2. I’ve not read this anthology (yet), but agree newcomers to the locked room mystery will get the most value out of it. I was so glad when Golden Age Locked Room Mysteries was announced until its content became known. Not a very inspired selection of stories. As you said, most of them have were collected before in similar anthologies with three of the stories appearing in Tantalizing Locked Room Mysteries. The only ones I’ve not read are Fredric Brown’s “Whistler’s Murder,” Mignon Eberhart’s “The Calico Dog” and Manly Wade Wellman’s “Murder Among Magicians.” So there’s that, I suppose.

    Liked by 1 person

  3. A smaller group of GAD fans I’m in got upset with me for my cynicism when I said I was certain, based on the author list, that we were in store for another collection of stories we’ve all already read half a dozen times before in other collections. On the one hand, I’m happy to be vindicated (I love being right!), but I’m also sad to see there’s not much of value in the anthology. Not that I’m surprised — as I’ve said on Green Capsule, I’m a bit disillusioned with these anthologies. I say Ho-Ling and Locked Room International could do worse than to dump an exclusively Japanese shin-honkaku locked-room anthology at this point just so we can be assured we’re reading brand new stories from brand new authors.

    Liked by 1 person

    • You’re part of some interesting mystery communities and groups!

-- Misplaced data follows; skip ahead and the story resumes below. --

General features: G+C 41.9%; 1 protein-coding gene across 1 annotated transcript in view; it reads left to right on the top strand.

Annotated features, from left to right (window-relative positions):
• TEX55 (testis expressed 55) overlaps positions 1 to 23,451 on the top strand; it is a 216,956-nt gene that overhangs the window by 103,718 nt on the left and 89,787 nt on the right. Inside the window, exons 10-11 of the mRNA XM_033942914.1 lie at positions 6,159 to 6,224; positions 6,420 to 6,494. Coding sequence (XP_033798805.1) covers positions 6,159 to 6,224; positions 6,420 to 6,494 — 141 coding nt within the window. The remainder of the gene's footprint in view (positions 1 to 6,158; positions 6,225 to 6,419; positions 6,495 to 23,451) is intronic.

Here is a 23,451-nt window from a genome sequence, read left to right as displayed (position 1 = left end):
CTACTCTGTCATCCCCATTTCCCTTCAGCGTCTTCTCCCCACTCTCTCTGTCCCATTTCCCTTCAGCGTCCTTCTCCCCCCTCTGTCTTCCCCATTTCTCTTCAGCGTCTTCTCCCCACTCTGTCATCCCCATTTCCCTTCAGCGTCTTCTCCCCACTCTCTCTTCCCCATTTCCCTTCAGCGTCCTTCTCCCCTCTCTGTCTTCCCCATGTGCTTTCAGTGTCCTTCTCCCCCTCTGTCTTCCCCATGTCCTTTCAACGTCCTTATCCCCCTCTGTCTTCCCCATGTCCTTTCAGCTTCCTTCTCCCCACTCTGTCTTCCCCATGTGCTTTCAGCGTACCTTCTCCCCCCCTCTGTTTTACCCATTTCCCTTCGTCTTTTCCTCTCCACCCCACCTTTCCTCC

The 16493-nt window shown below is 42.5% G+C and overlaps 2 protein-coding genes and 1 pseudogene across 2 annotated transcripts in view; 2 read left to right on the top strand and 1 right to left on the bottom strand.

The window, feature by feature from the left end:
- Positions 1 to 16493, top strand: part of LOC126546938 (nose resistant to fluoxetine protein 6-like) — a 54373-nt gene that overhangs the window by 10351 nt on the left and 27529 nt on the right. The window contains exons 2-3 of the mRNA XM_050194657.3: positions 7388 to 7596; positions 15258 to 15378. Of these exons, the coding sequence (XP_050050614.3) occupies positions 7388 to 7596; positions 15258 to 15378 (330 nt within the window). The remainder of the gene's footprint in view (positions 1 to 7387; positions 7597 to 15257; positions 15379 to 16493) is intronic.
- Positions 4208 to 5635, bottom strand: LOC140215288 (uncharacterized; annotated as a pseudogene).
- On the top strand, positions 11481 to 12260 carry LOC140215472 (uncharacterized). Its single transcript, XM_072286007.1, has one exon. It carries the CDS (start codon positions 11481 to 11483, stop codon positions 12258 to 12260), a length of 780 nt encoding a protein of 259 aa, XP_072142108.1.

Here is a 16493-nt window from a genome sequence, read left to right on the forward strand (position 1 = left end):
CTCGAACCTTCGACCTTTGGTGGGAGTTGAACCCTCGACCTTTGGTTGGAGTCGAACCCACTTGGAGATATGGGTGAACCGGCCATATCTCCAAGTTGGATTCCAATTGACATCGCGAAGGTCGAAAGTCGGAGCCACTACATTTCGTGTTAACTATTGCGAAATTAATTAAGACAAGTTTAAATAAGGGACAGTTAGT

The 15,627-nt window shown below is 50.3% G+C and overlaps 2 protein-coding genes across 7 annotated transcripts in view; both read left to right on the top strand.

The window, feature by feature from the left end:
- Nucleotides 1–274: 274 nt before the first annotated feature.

I second your recommendation for an exclusive shin honkaku collection or a sequel to The Realm of the Impossible. I’ve always wanted Mike Ashley to do a third mammoth anthology. Sure, the first two are very uneven, quality-wise, but the variety of obscure, rarely reprinted stories and brand new material is unmatched to this day!


  4. I agree with others that this anthology doesn’t offer much to an experienced GAD enthusiast so I will give this one a miss.
    But I still welcome this collection if it introduces newcomers to the brilliance of locked room / impossible crime mysteries. It is important to encourage / welcome those who may not be aware of the breadth of GAD.
    For example, it wasn’t too many years ago that all I knew was Christie’s work. By having access to blogs likes those from Steve, Kate, Jim, TomCat, Brad, Ben, John, Moira, Isaac, Aidan, etc., i have discovered the brilliance and breadth of GAD including the impossible crime fiction subgenre. So if this collection attracts new readers, that is still a great outcome for all of us.

    Liked by 1 person

    • I appreciate the shout-out! I’ve always been worried my blog, book selection, and taste comes across as a bit pedestrian. I’ve been branching out into different mediums so I can try to offer opinions on stuff people haven’t already read about on better blogs… It actually makes me very happy to see someone compliment me in the wild behind my back!

      TomCat and Jim were the two bloggers I followed when I first got into GAD fiction. TomCat especially was very formative for my early reading. I read three Roger Ormerod novels before I even touched my first Ellery Queen! Another blogger I adore is Ho-Ling at Casebook of Ho-Ling. He’s trilingual (at least…) and covers a huge variety of material in multiple languages, especially Japanese! Give him a look-see if you ever want to feel motivated to learn Japanese.

      Liked by 1 person

      • You worry too much what others think. Do you think everyone jumps for joy when yet another locked room review goes live on my blog? Just enjoy what you like and you’ll eventually attract people who enjoy the same like ants to a picnic basket.

        Liked by 1 person

  5. “miss” not “mess” – it is an impossible crime why WordPress does not allow comments to be edited after posting.